The Queen however, remains the supreme authority of the military.[2] As Commander-in-Chief the Queen closely follows developments in the armed forces and the security services. She regularly receives the agenda in advance of all cabinet meetings and its committees, particularly the national security committee.[10] She also receives the minutes of the meetings of all of these committees and all cabinet documents.[11]

The Queen regularly receives the Secretary of State for Defence in audience to discuss Defence documents and policies, if she requires her Private Secretary can seek additional information from Defence departments.[12] The sovereign receives regular reports from the Chief of the General Staff, the Chief of the Navy Staff, and the Chief of Air Force Staff that cover all important developments in military matters.[13] Her Majesty also receives the Chief of the Defence Staff in audience to discuss tri-service military matters.[11]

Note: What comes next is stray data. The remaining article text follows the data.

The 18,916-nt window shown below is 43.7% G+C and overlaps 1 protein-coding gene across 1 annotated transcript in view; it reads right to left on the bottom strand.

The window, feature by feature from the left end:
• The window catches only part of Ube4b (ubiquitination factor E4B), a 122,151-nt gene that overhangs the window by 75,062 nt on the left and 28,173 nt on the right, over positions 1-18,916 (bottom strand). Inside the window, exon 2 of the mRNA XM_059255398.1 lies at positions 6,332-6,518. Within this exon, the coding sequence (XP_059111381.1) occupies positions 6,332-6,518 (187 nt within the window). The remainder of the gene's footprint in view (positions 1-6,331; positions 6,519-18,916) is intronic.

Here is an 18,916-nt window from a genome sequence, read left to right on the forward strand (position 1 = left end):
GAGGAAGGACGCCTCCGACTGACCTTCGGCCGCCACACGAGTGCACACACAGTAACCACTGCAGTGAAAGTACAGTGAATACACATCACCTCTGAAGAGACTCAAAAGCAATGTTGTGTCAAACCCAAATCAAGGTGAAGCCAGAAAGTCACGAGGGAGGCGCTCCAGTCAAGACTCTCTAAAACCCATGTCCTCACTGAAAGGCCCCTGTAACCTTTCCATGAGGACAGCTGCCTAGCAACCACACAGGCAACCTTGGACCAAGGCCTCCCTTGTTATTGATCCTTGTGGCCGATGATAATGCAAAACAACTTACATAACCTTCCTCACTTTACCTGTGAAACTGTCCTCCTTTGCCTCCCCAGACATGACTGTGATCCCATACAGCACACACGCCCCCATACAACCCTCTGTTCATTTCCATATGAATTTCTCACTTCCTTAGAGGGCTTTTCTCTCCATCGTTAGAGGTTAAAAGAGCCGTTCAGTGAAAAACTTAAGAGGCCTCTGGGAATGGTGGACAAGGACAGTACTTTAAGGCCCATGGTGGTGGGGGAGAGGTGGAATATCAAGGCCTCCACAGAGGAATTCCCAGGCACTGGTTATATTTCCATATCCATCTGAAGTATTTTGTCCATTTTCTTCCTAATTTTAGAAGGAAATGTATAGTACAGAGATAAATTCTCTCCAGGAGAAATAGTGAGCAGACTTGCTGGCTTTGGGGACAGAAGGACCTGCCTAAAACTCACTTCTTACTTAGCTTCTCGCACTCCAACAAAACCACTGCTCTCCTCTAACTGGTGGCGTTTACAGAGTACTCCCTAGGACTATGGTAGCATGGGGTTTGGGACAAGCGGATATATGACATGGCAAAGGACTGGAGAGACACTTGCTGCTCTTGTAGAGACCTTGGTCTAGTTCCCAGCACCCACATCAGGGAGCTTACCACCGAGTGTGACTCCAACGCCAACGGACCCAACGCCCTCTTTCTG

Duties and FunctionsEdit

 
Elizabeth II in Military uniform

In her capacity as Commander in Chief of the Armed Forces the Queen exercises the following powers, duties and functions on the advice of Her Majesty's Cabinet:[14][15]

Powers relating to armed forces, war and times of emergency

  • Right to make war or peace or institute hostilities falling short of war
  • Deployment and use of armed forces overseas
  • Maintenance of the Royal Navy
  • Use of the armed forces within the UK to maintain the peace in support of the police or otherwise in support of civilian authorities (e.g. to maintain essential services during a strike)
  • The government and command of the armed forces is vested in Her Majesty
  • Control, organisation and disposition of armed forces
  • Requisition of British ships in times of urgent national necessity
  • Commissioning of officers in all three armed forces
  • Armed forces pay